Such a report, said Peri, leads to "big confusion." He pointed out that even when 20,000 people were drafted for Operation Defensive Shield, Israel’s 10-week incursion into Palestinian controlled areas of the West Bank to root our terrorist infrastructure, that represented only one percent of Israel’s labor force.
But he acknowledged that the consumer industry in Israel is "very weak" not just because of the economic downturn but because Israelis are afraid to go to shopping malls and stores following a wave of suicide bombings.
"Jewelry stores are dependent upon tourists… because of a weak internal market," he pointed out.
This week the shekel-dollar rate rose to a record of 4.904 shekels to the dollar, and the current annualized depreciation rate is a staggering 30 percent.
Shalom predicted that the rate would begin to fall once the Knesset approves the emergency economic plan.
As part of the plan, the government proposed cutting spending by more than $1 billion and imposing new taxes to raise about $750 million. The government is seeking as well to increase its budget deficit from three percent to 3.9 percent of gross domestic product.
And there are plans to boost infrastructure spending by reducing tax breaks to settlers and residents of northern Galilee and southern Negev areas. Plans to impose a salary freeze through the end of the year were scrapped by the government after the Histradrut labor federation threatened a general strike.
Although the violence caused Standard & Poor’s, the rating agency, to recently lower its outlook for Israel from stable to negative, Dun & Bradstreet concluded, based on March data, that Israel’s economy is expected to remain strong through the rest of the year. And Moody’s said Israel’s "plentiful and stable currency reserves" of $25 billion suggest it can "withstand temporary difficulties."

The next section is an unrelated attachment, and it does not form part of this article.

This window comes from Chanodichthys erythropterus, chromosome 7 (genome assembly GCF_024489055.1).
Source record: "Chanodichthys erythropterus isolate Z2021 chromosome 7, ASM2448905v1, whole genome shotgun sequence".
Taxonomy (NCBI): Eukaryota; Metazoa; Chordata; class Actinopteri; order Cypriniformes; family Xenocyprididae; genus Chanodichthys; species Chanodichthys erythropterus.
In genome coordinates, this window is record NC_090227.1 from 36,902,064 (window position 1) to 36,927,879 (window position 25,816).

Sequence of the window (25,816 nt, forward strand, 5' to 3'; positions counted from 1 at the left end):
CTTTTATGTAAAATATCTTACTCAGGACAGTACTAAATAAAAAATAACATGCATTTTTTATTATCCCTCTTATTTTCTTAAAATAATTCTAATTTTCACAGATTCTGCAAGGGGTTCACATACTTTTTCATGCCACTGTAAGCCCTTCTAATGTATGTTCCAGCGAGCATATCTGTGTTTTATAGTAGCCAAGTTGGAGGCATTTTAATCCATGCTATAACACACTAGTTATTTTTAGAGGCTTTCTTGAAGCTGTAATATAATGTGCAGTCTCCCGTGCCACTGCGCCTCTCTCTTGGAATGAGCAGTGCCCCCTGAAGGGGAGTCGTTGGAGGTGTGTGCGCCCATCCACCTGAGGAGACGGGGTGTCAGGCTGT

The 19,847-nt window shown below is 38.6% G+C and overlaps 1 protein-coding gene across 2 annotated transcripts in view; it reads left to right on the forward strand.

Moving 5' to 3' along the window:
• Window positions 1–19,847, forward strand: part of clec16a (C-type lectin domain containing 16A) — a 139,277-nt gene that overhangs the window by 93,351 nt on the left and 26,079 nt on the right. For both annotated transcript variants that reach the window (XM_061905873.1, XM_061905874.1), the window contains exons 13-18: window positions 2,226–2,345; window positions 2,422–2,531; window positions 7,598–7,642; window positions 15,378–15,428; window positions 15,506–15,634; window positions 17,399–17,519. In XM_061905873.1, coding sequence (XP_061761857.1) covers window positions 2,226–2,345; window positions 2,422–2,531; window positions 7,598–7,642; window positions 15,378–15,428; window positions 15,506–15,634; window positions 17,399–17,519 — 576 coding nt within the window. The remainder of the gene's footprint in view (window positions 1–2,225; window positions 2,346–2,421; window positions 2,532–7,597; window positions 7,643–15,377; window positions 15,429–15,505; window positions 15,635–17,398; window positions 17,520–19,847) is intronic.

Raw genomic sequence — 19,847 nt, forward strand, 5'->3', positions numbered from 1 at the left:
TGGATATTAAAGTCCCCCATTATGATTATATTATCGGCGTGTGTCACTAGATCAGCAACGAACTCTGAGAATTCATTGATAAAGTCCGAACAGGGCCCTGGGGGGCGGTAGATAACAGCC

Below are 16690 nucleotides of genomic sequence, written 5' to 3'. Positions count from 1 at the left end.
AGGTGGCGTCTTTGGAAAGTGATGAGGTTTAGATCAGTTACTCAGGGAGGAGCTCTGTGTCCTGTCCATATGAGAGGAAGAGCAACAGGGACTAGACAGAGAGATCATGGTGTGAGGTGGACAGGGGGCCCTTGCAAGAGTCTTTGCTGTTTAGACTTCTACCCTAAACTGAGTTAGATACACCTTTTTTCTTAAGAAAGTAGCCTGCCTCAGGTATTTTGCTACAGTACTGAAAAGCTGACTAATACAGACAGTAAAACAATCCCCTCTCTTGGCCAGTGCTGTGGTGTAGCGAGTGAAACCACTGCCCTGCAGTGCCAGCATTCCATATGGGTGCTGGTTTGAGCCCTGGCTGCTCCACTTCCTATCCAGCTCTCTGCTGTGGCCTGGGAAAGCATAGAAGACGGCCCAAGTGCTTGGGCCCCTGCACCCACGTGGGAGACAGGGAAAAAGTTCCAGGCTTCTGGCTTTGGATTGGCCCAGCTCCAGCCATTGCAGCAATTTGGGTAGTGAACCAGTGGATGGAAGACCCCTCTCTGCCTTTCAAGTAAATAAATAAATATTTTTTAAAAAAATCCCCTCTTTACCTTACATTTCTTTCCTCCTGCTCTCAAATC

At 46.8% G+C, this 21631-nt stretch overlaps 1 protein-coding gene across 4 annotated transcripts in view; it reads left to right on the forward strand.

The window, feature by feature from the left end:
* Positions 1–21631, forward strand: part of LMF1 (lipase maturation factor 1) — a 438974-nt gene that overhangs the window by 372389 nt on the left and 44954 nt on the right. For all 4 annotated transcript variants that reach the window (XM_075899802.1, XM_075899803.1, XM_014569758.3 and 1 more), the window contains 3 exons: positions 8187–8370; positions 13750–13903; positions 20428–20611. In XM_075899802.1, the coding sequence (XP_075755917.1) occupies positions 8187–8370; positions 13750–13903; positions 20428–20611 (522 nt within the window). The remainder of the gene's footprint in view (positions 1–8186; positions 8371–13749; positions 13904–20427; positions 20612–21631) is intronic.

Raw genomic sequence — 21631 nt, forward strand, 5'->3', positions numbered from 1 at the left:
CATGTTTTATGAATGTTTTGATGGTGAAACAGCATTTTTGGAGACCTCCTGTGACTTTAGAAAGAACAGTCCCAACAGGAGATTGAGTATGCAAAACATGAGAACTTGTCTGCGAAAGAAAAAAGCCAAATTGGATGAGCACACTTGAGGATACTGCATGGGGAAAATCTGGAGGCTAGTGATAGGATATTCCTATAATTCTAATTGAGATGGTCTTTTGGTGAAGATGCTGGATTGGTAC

Yaron Neudorfer, deputy chief fiscal officer for the Ministry of Finance in North America, said that once the Knesset approves a new budget, "We’ll look at the currency needs of the state" and decide whether it is necessary for Israel to borrow more money through the sale of additional State of Israel Bonds. He said his office has experienced a "significant increase in the number of people who are calling and wanting to help."
"People feel a need to do something to feel part of the effort," he said.
Hanna Kamionski, marketing director for consumer products at Israel’s economic ministry in Manhattan, said she, too, has been "inundated with phone calls" from Jews wanting to help Israelís shaky economy.
"Today alone, I had calls from people who want to do street fairs …," she said. "A lot of events are now being organized."
Kamionski said she has a list of Israeli products sold in the United States and the firms that import them. The importers in turn have the locations of stores that sell them.
"I tell people who ask how they can arrange to have a street fair with different Israeli foods or a fashion show to promote Israeli designers," Kamionski said.
She said she has names, phone numbers and e-mail addresses of jewelry and Judaica artists in Israel, as well as Web sites of those who have their own Internet pages. Among the new Web sites promoting Israeli products is shopinisrael.com.
Kamionski can be reached at (212) 499-5624.